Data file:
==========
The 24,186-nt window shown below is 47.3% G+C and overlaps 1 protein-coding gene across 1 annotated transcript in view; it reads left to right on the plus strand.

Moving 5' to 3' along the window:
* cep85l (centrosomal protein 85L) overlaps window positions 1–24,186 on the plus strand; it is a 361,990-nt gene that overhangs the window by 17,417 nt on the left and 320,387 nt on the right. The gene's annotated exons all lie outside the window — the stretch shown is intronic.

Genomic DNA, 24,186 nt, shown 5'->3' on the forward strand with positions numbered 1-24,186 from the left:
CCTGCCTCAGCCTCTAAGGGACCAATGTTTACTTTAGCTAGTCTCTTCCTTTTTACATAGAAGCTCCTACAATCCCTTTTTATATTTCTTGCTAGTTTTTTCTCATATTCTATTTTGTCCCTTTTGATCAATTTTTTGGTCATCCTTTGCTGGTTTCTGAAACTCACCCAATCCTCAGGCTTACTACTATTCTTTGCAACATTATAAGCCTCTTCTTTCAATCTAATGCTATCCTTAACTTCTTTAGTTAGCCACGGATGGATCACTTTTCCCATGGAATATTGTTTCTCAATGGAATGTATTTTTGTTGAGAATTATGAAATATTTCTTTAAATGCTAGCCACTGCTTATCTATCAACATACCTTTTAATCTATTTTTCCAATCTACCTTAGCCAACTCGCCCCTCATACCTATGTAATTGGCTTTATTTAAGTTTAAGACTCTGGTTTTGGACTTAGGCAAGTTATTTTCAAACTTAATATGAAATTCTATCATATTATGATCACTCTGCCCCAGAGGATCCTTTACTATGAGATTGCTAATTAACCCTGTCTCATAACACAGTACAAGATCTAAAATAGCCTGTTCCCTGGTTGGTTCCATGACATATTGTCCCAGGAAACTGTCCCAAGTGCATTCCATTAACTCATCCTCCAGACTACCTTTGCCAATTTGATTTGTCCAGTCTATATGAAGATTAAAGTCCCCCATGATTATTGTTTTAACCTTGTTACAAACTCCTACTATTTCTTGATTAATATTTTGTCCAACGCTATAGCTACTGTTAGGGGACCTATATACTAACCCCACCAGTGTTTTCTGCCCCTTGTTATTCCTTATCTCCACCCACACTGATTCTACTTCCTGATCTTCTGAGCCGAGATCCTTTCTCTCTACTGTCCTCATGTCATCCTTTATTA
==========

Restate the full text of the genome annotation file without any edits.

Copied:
The 24,186-nt window shown below is 47.3% G+C and overlaps 1 protein-coding gene across 1 annotated transcript in view; it reads left to right on the plus strand.

Moving 5' to 3' along the window:
* cep85l (centrosomal protein 85L) overlaps window positions 1–24,186 on the plus strand; it is a 361,990-nt gene that overhangs the window by 17,417 nt on the left and 320,387 nt on the right. The gene's annotated exons all lie outside the window — the stretch shown is intronic.

Genomic DNA, 24,186 nt, shown 5'->3' on the forward strand with positions numbered 1-24,186 from the left:
CCTGCCTCAGCCTCTAAGGGACCAATGTTTACTTTAGCTAGTCTCTTCCTTTTTACATAGAAGCTCCTACAATCCCTTTTTATATTTCTTGCTAGTTTTTTCTCATATTCTATTTTGTCCCTTTTGATCAATTTTTTGGTCATCCTTTGCTGGTTTCTGAAACTCACCCAATCCTCAGGCTTACTACTATTCTTTGCAACATTATAAGCCTCTTCTTTCAATCTAATGCTATCCTTAACTTCTTTAGTTAGCCACGGATGGATCACTTTTCCCATGGAATATTGTTTCTCAATGGAATGTATTTTTGTTGAGAATTATGAAATATTTCTTTAAATGCTAGCCACTGCTTATCTATCAACATACCTTTTAATCTATTTTTCCAATCTACCTTAGCCAACTCGCCCCTCATACCTATGTAATTGGCTTTATTTAAGTTTAAGACTCTGGTTTTGGACTTAGGCAAGTTATTTTCAAACTTAATATGAAATTCTATCATATTATGATCACTCTGCCCCAGAGGATCCTTTACTATGAGATTGCTAATTAACCCTGTCTCATAACACAGTACAAGATCTAAAATAGCCTGTTCCCTGGTTGGTTCCATGACATATTGTCCCAGGAAACTGTCCCAAGTGCATTCCATTAACTCATCCTCCAGACTACCTTTGCCAATTTGATTTGTCCAGTCTATATGAAGATTAAAGTCCCCCATGATTATTGTTTTAACCTTGTTACAAACTCCTACTATTTCTTGATTAATATTTTGTCCAACGCTATAGCTACTGTTAGGGGACCTATATACTAACCCCACCAGTGTTTTCTGCCCCTTGTTATTCCTTATCTCCACCCACACTGATTCTACTTCCTGATCTTCTGAGCCGAGATCCTTTCTCTCTACTGTCCTCATGTCATCCTTTATTA